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Oxfam unveils new tent to meet housing crisis in Pakistan earthquake zone

Oxfam unveils new tent to meet housing crisis in Pakistan earthquake zone

May 10, 2010

"The lack of easily available tents means we’re having to think of new ways of doing things and fast. We’ve already taken over a tent factory in Pakistan but we’re also looking for other solutions. In India we’ve just designed and built a shelter that ordinary people can put together from locally available materials," said Ashok Prasad, an Oxfam aid worker.

"These temporary shelters could house thousands and be the difference between life and death."

The temporary shelters have been five years in development. They have been tested in cold storage warehouses and in wind tunnel:

  • They are low in cost – around $140 per unit
  • Sleep a family of six people
  • Use only locally available materials, – plastic sheeting, ordinary plastic piping, felt insulation and rope.
  • The tunnel-shaped design maximizes internal living space, especially important for the winter when long periods will be spent inside the tent.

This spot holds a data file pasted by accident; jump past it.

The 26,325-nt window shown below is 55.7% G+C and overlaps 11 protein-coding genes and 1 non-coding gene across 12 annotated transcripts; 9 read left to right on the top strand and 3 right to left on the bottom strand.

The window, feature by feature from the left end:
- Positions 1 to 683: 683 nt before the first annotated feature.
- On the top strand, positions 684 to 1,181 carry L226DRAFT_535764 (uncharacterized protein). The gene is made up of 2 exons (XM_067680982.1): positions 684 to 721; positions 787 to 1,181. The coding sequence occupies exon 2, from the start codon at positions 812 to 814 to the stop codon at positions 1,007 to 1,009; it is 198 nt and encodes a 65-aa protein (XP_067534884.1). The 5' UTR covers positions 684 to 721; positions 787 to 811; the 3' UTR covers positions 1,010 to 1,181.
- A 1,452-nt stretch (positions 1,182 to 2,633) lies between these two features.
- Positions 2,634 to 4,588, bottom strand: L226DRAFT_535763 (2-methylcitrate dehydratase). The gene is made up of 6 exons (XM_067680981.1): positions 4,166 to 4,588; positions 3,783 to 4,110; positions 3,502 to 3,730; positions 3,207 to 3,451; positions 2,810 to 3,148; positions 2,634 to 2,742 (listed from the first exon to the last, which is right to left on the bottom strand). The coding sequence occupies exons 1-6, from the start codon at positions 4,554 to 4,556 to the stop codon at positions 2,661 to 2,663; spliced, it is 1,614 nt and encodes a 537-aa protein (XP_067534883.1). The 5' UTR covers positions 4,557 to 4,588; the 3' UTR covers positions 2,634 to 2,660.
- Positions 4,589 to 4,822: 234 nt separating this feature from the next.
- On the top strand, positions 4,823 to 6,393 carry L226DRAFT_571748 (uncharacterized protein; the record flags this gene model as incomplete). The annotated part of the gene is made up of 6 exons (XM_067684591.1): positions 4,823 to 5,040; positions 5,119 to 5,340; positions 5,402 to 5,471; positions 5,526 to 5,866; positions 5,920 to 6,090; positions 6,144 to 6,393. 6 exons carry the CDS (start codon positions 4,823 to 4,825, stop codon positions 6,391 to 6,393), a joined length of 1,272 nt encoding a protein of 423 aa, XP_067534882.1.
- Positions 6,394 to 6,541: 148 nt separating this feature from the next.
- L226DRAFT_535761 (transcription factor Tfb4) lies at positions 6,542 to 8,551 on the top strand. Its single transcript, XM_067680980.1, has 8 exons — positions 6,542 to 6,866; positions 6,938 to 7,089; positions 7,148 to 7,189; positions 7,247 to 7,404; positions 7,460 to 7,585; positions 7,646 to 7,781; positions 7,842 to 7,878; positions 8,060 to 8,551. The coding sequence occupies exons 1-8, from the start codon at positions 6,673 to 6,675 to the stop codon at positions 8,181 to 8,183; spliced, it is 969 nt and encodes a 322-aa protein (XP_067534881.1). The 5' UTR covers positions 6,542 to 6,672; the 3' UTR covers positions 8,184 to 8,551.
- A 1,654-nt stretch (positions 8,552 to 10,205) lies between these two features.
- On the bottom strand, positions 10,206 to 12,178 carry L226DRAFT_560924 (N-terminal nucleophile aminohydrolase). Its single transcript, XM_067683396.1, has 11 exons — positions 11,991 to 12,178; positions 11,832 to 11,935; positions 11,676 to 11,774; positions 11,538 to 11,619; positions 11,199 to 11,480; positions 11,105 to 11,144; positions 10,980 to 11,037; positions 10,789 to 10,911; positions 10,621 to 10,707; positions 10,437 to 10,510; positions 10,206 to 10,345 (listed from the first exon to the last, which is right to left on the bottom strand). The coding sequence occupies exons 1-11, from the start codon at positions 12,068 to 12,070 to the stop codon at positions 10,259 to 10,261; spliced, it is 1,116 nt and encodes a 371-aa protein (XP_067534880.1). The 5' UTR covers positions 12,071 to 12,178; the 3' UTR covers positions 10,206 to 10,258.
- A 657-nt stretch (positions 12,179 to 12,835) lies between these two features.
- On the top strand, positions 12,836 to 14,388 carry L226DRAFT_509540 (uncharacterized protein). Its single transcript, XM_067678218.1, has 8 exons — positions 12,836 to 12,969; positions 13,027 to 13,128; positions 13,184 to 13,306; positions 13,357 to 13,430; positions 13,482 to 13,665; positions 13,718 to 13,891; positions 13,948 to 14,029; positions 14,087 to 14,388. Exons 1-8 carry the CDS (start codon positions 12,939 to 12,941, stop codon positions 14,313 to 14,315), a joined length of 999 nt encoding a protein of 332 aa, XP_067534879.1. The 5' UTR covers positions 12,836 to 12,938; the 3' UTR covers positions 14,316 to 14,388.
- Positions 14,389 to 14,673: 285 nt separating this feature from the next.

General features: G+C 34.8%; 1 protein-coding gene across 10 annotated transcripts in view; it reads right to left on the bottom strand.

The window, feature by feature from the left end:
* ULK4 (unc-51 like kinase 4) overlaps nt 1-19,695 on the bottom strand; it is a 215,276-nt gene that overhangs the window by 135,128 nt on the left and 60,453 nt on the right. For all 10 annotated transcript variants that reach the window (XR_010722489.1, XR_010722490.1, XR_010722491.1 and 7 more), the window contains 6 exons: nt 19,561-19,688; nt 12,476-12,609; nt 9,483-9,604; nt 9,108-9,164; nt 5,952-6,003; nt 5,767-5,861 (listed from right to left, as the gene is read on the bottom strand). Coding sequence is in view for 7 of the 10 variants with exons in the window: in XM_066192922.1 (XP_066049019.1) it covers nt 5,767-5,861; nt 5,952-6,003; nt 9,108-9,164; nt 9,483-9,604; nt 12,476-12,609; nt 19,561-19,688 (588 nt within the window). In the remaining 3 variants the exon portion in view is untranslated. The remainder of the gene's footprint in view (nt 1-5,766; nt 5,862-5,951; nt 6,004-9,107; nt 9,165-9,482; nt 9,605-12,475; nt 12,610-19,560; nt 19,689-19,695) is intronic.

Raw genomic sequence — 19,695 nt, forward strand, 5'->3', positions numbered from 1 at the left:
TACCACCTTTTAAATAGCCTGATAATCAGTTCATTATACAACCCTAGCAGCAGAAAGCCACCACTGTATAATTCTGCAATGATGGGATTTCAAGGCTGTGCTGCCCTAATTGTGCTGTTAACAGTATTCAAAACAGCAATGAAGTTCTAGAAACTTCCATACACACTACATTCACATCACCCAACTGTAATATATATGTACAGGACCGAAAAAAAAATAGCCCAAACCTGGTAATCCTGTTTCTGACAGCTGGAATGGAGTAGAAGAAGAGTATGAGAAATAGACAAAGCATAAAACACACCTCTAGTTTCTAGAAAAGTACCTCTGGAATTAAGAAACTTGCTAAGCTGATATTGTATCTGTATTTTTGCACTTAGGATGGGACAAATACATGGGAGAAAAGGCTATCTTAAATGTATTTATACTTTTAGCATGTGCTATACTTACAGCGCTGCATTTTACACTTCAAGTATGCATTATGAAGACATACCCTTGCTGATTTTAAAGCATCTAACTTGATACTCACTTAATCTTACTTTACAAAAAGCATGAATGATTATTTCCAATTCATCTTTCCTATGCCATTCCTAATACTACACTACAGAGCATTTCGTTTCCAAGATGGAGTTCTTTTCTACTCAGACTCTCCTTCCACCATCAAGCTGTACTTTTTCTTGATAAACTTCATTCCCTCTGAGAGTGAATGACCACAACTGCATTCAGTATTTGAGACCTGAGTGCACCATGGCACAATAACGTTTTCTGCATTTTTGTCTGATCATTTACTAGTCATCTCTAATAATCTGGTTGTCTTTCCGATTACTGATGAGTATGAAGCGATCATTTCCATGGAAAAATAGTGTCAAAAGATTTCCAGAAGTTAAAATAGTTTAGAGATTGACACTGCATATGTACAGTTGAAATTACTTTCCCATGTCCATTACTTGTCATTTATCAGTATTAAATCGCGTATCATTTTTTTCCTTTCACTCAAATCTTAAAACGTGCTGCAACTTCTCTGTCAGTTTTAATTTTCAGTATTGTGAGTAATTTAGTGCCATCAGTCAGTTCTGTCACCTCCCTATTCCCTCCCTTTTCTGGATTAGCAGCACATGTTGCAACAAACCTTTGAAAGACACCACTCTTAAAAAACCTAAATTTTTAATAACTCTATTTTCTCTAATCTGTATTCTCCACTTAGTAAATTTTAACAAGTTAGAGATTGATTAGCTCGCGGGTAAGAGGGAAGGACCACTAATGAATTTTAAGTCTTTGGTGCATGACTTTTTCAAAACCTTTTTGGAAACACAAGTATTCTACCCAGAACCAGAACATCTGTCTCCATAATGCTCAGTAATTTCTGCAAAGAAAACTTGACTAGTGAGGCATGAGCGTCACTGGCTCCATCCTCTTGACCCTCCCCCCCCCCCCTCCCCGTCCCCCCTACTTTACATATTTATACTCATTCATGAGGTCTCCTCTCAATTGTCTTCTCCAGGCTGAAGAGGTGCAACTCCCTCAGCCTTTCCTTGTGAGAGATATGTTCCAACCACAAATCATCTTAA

• Well-insulated. They retain heat better than tents with their felt lining and layers designed to trap air.
  • They are easy and quick to construct and require no tools to put together

"What makes these shelters so good is that they are easy to assemble, low in cost, the materials can be bought locally and most of all they are warm," added Prasad. "We’ve already shared these designs with local people, other aid agencies and local officials and the response has been universally positive. The shelter challenge is massive and we’re going to have to continue to innovate to overcome all the challenges."

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